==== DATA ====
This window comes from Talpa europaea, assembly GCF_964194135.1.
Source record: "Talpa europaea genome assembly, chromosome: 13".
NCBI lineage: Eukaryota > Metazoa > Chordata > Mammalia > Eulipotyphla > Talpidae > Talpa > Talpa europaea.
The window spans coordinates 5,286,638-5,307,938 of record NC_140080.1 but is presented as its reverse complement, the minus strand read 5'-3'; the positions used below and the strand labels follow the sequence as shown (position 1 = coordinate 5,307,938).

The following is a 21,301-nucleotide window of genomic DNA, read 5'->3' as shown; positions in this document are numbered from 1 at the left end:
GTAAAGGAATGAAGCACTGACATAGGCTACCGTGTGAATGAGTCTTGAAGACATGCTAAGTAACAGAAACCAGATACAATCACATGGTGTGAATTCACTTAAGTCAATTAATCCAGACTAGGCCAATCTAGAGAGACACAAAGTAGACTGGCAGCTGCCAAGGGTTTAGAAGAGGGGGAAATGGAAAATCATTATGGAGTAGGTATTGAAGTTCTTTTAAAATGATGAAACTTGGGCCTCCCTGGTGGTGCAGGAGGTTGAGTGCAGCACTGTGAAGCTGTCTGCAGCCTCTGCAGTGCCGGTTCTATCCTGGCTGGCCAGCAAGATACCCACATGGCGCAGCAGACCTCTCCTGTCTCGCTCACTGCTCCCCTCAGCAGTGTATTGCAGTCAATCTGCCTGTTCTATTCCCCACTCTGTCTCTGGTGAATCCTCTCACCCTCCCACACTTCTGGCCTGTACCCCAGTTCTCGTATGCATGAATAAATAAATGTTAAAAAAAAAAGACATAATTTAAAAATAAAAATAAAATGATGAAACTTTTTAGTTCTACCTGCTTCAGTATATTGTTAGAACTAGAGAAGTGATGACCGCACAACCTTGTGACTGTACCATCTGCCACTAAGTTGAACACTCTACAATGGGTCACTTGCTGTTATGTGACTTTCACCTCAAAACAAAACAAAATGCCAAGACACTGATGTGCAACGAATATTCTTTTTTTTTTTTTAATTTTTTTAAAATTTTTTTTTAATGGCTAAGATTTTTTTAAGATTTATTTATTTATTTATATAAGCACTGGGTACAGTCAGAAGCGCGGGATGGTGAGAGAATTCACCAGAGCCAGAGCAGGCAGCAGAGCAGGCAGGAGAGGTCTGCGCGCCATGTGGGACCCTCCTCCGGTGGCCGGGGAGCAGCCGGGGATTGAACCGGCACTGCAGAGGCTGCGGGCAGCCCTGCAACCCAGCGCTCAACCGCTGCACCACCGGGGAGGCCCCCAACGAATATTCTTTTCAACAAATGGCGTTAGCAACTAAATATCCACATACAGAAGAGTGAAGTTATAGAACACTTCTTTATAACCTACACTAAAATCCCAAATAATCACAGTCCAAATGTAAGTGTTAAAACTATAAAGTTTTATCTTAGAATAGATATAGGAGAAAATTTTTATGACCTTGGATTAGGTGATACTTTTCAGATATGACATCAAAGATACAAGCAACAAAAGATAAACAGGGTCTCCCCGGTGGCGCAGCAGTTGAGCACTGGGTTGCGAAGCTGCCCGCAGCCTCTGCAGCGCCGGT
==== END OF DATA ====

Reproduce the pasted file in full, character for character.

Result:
This window comes from Talpa europaea, assembly GCF_964194135.1.
Source record: "Talpa europaea genome assembly, chromosome: 13".
NCBI lineage: Eukaryota > Metazoa > Chordata > Mammalia > Eulipotyphla > Talpidae > Talpa > Talpa europaea.
The window spans coordinates 5,286,638-5,307,938 of record NC_140080.1 but is presented as its reverse complement, the minus strand read 5'-3'; the positions used below and the strand labels follow the sequence as shown (position 1 = coordinate 5,307,938).

The following is a 21,301-nucleotide window of genomic DNA, read 5'->3' as shown; positions in this document are numbered from 1 at the left end:
GTAAAGGAATGAAGCACTGACATAGGCTACCGTGTGAATGAGTCTTGAAGACATGCTAAGTAACAGAAACCAGATACAATCACATGGTGTGAATTCACTTAAGTCAATTAATCCAGACTAGGCCAATCTAGAGAGACACAAAGTAGACTGGCAGCTGCCAAGGGTTTAGAAGAGGGGGAAATGGAAAATCATTATGGAGTAGGTATTGAAGTTCTTTTAAAATGATGAAACTTGGGCCTCCCTGGTGGTGCAGGAGGTTGAGTGCAGCACTGTGAAGCTGTCTGCAGCCTCTGCAGTGCCGGTTCTATCCTGGCTGGCCAGCAAGATACCCACATGGCGCAGCAGACCTCTCCTGTCTCGCTCACTGCTCCCCTCAGCAGTGTATTGCAGTCAATCTGCCTGTTCTATTCCCCACTCTGTCTCTGGTGAATCCTCTCACCCTCCCACACTTCTGGCCTGTACCCCAGTTCTCGTATGCATGAATAAATAAATGTTAAAAAAAAAAGACATAATTTAAAAATAAAAATAAAATGATGAAACTTTTTAGTTCTACCTGCTTCAGTATATTGTTAGAACTAGAGAAGTGATGACCGCACAACCTTGTGACTGTACCATCTGCCACTAAGTTGAACACTCTACAATGGGTCACTTGCTGTTATGTGACTTTCACCTCAAAACAAAACAAAATGCCAAGACACTGATGTGCAACGAATATTCTTTTTTTTTTTTTAATTTTTTTAAAATTTTTTTTTAATGGCTAAGATTTTTTTAAGATTTATTTATTTATTTATATAAGCACTGGGTACAGTCAGAAGCGCGGGATGGTGAGAGAATTCACCAGAGCCAGAGCAGGCAGCAGAGCAGGCAGGAGAGGTCTGCGCGCCATGTGGGACCCTCCTCCGGTGGCCGGGGAGCAGCCGGGGATTGAACCGGCACTGCAGAGGCTGCGGGCAGCCCTGCAACCCAGCGCTCAACCGCTGCACCACCGGGGAGGCCCCCAACGAATATTCTTTTCAACAAATGGCGTTAGCAACTAAATATCCACATACAGAAGAGTGAAGTTATAGAACACTTCTTTATAACCTACACTAAAATCCCAAATAATCACAGTCCAAATGTAAGTGTTAAAACTATAAAGTTTTATCTTAGAATAGATATAGGAGAAAATTTTTATGACCTTGGATTAGGTGATACTTTTCAGATATGACATCAAAGATACAAGCAACAAAAGATAAACAGGGTCTCCCCGGTGGCGCAGCAGTTGAGCACTGGGTTGCGAAGCTGCCCGCAGCCTCTGCAGCGCCGGT